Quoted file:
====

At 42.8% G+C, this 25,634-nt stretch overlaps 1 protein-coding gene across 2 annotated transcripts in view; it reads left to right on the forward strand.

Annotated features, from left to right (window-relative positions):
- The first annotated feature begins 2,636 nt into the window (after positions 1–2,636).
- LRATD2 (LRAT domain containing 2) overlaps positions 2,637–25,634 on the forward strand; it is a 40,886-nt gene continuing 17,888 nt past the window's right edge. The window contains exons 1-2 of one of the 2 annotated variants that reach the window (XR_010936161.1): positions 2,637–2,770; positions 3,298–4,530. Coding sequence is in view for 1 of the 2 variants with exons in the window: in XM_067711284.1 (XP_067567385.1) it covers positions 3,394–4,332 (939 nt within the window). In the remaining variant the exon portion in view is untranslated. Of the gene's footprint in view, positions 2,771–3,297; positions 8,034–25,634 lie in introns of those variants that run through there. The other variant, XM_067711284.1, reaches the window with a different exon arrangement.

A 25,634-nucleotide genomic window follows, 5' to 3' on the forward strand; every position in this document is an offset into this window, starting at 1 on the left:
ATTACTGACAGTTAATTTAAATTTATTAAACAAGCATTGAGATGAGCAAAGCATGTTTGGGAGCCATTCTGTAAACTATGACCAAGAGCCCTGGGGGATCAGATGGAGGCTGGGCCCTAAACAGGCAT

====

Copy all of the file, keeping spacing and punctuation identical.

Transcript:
At 42.8% G+C, this 25,634-nt stretch overlaps 1 protein-coding gene across 2 annotated transcripts in view; it reads left to right on the forward strand.

Annotated features, from left to right (window-relative positions):
- The first annotated feature begins 2,636 nt into the window (after positions 1–2,636).
- LRATD2 (LRAT domain containing 2) overlaps positions 2,637–25,634 on the forward strand; it is a 40,886-nt gene continuing 17,888 nt past the window's right edge. The window contains exons 1-2 of one of the 2 annotated variants that reach the window (XR_010936161.1): positions 2,637–2,770; positions 3,298–4,530. Coding sequence is in view for 1 of the 2 variants with exons in the window: in XM_067711284.1 (XP_067567385.1) it covers positions 3,394–4,332 (939 nt within the window). In the remaining variant the exon portion in view is untranslated. Of the gene's footprint in view, positions 2,771–3,297; positions 8,034–25,634 lie in introns of those variants that run through there. The other variant, XM_067711284.1, reaches the window with a different exon arrangement.

A 25,634-nucleotide genomic window follows, 5' to 3' on the forward strand; every position in this document is an offset into this window, starting at 1 on the left:
ATTACTGACAGTTAATTTAAATTTATTAAACAAGCATTGAGATGAGCAAAGCATGTTTGGGAGCCATTCTGTAAACTATGACCAAGAGCCCTGGGGGATCAGATGGAGGCTGGGCCCTAAACAGGCAT